Local Alpha Phi Omega chapter hosts 50th Run for Autism Awareness

Top Stories

MORGANTOWN, W.Va. – It was early on a Saturday morning and the West Virginia University chapter of the Alpha Phi Omega Service Fraternity (APO) had gathered at the Mountainlair to start a very long day.

Members, Alumni and other volunteers made their way to the Crowne Plaza just on the outskirts of Pittsburgh, Pennsylvania to participate in the 50th Annual Run for Autism Awareness.

This run started in 1969 as a way to raise awareness, donations and to commemorate the annual Backyard Brawl between WVU and The University of Pittsburgh. Before the end of the Brawl, the chapter would carry the game day ball during the run and deliver it to the stadium before kick off.

Once they arrived in at the Plaza, Chapter President Thatcher Stevens said that they partner into groups of two to three runners and begin to go over a detailed plan for the day. The runners would be running more than 65 miles along Route 19 into West Virginia.

Thatcher Stevens, Chapter President

“We sign some waivers, get some of our paperwork in order, drive up to the Crowne Plaza in Pittsburgh and we start pretty much from there along Route 19 all the way into West Virginia.”

The group is then told about the day, The drivers then line their cars along the route to kick off the event at 7:20 a.m. Runners now carry a wooden puzzle piece to represent autism awareness and an American flag while they run relay-style to the next car. Most run for a short sprint, anywhere between 15-20 feet before passing the items to the next runner and getting in the car to head to the front of the line.

Stevens said that this is easily the biggest event that APO hosts every year. Planning the next Run starts immediately after the last concluded and continues throughout the year, which is not an easy task to do according to Stevens.

“One of the hardest parts in my opinion is getting information from other people, Stevens said. “Cause its really easy to say this is the route, this is what we’re doing this day and here’s what the lunch plan is for everyone. But actually getting people to respond to your online forms, collecting that data, making sure you’re communicating as effectively as you can is always one of the harder parts.”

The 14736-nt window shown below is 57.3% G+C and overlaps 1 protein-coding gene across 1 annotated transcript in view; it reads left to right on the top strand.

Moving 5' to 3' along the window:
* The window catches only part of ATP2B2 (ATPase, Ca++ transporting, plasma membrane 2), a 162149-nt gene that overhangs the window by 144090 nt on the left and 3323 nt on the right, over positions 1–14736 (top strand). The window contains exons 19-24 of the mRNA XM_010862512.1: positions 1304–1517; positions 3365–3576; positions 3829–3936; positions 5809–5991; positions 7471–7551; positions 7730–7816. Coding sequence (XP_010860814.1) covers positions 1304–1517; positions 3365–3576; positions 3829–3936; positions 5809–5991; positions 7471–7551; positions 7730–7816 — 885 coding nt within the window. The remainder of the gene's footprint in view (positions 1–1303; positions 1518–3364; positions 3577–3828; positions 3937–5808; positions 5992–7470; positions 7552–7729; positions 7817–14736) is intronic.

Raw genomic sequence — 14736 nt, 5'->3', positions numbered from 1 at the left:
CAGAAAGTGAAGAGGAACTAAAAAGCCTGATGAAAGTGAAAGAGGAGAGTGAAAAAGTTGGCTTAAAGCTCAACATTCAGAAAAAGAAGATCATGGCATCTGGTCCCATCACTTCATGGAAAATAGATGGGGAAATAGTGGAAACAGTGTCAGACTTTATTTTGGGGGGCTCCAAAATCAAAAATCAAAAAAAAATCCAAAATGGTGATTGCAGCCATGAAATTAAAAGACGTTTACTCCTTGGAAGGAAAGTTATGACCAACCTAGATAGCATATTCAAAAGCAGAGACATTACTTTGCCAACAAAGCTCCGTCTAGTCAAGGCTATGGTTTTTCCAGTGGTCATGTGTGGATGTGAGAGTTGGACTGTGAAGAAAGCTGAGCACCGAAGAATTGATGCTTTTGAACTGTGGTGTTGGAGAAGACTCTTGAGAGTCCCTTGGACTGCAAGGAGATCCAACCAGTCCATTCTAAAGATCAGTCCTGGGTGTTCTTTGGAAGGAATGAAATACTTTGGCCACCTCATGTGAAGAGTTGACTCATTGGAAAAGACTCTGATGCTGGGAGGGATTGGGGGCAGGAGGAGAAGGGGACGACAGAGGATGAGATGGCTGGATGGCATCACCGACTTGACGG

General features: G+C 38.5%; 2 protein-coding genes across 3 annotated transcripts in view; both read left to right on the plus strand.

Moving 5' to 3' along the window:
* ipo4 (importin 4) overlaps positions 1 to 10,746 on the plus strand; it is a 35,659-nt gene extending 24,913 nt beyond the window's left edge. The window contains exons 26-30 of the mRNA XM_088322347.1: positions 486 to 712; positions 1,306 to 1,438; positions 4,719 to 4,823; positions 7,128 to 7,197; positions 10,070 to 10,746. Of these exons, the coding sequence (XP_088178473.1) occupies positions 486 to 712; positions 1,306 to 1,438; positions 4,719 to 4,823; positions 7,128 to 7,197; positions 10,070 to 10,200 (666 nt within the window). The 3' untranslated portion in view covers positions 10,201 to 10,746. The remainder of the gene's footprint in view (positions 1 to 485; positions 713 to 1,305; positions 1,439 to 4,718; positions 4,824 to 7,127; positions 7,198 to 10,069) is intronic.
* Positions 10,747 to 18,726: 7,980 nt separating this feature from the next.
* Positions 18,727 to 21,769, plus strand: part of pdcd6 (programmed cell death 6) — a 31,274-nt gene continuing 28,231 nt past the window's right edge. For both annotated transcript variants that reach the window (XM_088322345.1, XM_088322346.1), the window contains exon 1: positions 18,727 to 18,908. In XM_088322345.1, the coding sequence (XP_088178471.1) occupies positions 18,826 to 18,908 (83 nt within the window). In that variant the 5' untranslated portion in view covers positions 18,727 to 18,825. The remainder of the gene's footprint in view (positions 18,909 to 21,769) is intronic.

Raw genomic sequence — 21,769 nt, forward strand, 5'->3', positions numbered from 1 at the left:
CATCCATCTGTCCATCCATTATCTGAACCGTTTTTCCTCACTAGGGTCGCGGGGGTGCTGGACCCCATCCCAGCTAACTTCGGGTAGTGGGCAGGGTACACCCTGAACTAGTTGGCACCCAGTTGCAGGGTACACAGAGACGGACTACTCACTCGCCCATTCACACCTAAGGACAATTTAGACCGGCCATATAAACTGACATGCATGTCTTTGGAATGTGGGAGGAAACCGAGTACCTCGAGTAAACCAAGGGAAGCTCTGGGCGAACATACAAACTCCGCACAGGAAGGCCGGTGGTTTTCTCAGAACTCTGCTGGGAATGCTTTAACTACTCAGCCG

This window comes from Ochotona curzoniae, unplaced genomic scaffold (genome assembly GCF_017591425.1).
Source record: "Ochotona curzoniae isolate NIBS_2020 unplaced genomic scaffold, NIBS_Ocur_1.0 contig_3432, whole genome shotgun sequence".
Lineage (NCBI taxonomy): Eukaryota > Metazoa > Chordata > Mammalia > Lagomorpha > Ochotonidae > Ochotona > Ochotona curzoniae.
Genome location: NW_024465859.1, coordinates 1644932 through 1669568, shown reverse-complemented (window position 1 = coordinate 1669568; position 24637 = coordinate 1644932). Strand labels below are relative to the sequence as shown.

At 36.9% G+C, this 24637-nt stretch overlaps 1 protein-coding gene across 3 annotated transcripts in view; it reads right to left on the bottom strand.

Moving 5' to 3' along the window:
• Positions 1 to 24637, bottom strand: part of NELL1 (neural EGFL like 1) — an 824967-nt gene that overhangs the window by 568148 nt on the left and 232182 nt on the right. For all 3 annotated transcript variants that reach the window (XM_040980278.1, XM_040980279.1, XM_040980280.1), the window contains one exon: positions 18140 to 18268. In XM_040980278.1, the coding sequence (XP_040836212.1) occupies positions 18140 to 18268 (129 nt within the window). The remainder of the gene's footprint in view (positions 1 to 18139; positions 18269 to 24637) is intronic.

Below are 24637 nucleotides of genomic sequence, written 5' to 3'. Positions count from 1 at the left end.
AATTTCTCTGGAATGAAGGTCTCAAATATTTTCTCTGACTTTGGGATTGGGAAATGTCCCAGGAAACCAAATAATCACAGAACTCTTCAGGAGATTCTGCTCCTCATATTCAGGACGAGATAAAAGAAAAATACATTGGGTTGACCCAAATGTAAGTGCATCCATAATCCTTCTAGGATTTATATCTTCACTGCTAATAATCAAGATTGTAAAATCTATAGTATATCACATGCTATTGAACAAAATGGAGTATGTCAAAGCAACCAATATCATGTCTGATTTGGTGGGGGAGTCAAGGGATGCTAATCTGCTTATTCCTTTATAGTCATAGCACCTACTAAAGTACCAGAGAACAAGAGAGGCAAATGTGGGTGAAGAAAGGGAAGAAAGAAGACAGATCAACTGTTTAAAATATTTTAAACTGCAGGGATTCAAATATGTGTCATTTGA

He said that it can be stressful, but once the day finally arrives and gets underway, the stress melts away and he is reminded why he continues to do the event each year.

“Stressful event but actually when we get started throughout the day it’s pretty low stress. So it’s a very rewarding project.”

He explained that most of the donations they receive come from the chapter’s alumni, as well as other chapters throughout the region. Stevens said that many participated in this event throughout the years and getting to the 50th anniversary is a big deal, so they are always willing to help.

One alumnus that continues to show his support is Lucas Turner, who now is a Firefighter for the City of Morgantown. He has participated in 12 runs over the years and has no intention of stopping. He said that having fun and raising money for a good cause is what keeps him coming back.

“Honestly, it’s so much fun to do this. You get up at four o’clock in the morning and you meet a random group of people, you come out and you do relay race style. Everyone is dancing and having a good time, it’s all for a good cause.”

Turner explained that it is important to keep runners motivated throughout the day. Even though the sprints are short, there are a lot of them and it’s easy to get tired.

Lucas Turner

“Whenever you are at this all day, you woke up early, you’re tired and you’ve been running all day,’ explained Turner. “So naturally you’re exhausted and stuff, but when you get to that finish line, there’s nothing like that feeling when everyone is celebrating over the fact of what they just accomplished.”

The runners continued until a lunch break at 2:30 p.m. After that, they traveled down the windy country roads into West Virginia, where they were met by other alumni at the WVU Mylan Puskar Stadium.

The Run proceeds benefit the Autism Society of Pittsburgh. Which often is used to help better the community’s understanding of Autism.

Those who are interested in donating to the cause can do so by going to the chapter’s PayPal by clicking here.

Copyright 2020 Nexstar Broadcasting, Inc. All rights reserved. This material may not be published, broadcast, rewritten, or redistributed.

Link to 12 things you need to know page

WBOY 12 News Facebook Page

Trending Stories